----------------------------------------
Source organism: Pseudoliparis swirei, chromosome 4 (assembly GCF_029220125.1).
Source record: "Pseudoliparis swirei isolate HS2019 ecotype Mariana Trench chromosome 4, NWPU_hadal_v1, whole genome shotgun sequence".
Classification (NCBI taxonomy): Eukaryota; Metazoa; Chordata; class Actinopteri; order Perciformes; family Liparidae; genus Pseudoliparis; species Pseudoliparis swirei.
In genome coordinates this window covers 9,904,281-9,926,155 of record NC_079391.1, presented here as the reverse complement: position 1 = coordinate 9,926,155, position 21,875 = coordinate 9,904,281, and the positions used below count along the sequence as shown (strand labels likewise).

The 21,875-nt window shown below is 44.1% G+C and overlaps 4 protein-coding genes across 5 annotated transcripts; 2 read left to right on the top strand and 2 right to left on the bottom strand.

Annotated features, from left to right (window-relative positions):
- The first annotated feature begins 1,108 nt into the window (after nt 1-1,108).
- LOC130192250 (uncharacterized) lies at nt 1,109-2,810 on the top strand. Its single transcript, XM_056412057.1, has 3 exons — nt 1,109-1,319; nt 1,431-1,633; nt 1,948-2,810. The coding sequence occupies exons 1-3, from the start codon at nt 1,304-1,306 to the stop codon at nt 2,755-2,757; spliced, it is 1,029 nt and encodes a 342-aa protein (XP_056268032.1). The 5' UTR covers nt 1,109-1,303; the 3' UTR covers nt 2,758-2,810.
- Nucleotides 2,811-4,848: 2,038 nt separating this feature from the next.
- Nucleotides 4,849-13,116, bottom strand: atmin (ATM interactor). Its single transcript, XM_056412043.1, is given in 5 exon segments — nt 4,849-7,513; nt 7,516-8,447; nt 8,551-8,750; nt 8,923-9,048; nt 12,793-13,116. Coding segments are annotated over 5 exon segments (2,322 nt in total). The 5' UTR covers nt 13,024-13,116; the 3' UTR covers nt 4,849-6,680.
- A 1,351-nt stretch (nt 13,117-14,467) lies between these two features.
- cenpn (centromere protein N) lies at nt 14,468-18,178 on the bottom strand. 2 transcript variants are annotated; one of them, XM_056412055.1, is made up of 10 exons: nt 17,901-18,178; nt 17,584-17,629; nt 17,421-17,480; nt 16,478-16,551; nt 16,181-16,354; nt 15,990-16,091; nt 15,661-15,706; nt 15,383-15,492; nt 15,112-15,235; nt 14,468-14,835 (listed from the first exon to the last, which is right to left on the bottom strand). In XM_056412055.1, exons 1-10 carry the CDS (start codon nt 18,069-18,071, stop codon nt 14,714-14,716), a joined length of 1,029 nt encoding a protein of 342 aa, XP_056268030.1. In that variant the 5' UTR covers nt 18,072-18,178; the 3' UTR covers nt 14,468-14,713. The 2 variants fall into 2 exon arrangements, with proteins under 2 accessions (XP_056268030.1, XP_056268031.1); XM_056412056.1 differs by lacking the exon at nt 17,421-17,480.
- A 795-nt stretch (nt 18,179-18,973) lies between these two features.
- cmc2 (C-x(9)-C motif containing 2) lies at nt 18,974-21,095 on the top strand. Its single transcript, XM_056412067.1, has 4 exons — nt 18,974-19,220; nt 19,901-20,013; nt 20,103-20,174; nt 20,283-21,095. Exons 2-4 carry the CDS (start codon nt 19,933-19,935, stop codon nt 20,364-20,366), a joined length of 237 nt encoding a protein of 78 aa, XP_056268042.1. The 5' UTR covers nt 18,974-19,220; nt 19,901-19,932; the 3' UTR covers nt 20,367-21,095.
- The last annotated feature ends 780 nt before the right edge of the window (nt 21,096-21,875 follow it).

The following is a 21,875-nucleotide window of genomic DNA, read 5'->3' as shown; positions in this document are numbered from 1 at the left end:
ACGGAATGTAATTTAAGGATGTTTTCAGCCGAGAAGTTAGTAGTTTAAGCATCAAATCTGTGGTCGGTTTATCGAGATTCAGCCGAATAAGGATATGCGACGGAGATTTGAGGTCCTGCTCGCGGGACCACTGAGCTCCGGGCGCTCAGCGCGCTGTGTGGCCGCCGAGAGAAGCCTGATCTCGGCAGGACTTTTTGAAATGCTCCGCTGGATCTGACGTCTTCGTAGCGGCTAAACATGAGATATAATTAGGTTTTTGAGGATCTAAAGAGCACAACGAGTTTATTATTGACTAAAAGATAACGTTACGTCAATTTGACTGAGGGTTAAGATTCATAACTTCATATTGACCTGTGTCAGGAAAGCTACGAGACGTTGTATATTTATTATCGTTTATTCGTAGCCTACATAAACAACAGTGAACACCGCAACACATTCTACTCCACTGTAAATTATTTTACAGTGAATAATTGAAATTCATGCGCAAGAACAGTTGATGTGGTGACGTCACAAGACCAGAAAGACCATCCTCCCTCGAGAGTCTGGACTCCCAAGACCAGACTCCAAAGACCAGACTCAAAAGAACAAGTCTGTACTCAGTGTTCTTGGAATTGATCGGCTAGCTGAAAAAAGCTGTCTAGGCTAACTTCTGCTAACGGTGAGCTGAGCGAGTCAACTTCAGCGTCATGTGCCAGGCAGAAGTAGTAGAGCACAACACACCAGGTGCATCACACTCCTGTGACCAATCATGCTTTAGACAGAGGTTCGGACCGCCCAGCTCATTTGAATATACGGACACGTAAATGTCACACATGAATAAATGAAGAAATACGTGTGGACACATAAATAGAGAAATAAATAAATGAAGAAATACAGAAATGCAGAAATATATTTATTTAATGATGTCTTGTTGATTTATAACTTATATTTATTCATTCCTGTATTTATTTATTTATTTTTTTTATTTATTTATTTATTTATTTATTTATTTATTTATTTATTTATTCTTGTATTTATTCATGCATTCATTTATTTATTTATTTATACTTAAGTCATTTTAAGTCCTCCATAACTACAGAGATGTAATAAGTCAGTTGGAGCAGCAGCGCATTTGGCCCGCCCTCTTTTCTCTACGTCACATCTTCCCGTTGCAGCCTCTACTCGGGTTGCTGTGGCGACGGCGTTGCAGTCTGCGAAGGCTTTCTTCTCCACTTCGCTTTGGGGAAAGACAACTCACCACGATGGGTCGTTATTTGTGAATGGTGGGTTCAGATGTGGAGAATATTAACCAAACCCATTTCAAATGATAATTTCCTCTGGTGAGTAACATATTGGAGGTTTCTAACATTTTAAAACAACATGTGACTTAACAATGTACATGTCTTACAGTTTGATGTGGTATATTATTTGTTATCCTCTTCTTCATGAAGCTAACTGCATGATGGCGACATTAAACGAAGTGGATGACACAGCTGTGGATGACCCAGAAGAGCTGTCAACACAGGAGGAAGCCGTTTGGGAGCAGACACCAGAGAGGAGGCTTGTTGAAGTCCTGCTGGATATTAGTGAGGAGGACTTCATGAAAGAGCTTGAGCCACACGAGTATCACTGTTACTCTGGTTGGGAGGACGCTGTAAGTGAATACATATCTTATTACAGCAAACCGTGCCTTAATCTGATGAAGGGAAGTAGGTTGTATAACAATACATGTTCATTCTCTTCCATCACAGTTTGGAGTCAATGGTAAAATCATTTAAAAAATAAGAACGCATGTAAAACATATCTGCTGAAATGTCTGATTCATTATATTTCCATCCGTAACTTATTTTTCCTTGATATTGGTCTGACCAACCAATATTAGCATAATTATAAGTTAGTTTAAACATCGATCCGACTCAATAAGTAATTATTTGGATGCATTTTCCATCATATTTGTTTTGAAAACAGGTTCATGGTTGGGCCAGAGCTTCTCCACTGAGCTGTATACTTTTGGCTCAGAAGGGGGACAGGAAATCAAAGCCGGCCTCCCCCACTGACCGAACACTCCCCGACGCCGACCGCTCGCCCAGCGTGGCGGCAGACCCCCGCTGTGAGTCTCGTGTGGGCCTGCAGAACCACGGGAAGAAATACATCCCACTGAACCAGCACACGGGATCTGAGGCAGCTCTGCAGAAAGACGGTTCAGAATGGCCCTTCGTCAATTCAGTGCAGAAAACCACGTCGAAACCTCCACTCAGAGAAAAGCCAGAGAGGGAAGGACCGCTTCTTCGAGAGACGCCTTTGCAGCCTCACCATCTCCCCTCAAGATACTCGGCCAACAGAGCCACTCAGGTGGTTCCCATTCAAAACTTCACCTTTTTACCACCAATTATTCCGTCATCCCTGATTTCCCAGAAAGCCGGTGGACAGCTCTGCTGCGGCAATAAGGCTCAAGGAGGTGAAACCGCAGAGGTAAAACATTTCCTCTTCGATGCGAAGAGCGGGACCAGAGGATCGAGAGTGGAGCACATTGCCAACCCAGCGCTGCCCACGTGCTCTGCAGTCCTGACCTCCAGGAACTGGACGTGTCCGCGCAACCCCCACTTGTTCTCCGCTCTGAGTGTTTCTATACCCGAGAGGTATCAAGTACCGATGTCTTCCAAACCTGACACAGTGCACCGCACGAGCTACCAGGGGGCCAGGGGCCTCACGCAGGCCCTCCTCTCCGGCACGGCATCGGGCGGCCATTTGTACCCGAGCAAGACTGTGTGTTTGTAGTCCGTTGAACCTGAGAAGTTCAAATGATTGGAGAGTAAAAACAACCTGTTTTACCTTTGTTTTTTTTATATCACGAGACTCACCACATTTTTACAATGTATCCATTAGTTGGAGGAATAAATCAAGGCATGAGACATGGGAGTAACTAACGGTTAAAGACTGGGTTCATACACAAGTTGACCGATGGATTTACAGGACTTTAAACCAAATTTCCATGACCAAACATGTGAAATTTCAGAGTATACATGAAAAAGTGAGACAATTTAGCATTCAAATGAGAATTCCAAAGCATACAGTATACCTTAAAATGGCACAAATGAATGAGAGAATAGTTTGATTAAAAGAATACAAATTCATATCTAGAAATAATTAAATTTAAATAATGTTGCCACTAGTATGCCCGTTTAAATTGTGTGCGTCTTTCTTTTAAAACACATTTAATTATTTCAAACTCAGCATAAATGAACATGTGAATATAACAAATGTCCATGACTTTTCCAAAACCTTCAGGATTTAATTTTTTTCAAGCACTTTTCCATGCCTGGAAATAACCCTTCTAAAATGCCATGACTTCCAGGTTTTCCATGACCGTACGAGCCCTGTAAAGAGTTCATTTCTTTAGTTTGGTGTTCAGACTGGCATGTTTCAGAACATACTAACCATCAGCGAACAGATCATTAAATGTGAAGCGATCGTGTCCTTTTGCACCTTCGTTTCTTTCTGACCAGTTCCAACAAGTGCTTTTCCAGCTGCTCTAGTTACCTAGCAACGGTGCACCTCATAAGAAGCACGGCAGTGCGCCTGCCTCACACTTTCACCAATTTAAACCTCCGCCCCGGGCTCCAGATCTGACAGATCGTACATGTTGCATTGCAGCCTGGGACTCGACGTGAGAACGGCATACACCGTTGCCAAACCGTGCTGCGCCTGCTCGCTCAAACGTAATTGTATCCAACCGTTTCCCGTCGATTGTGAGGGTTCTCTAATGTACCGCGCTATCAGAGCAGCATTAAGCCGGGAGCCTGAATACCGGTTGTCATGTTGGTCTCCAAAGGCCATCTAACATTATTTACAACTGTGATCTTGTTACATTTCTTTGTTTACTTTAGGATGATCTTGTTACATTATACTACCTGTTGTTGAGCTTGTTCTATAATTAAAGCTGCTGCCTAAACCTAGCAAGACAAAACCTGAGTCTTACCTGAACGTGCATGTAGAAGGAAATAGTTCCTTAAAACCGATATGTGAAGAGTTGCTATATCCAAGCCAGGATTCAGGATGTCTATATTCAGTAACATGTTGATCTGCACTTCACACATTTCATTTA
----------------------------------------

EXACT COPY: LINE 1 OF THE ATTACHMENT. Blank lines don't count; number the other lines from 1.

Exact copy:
Source organism: Pseudoliparis swirei, chromosome 4 (assembly GCF_029220125.1).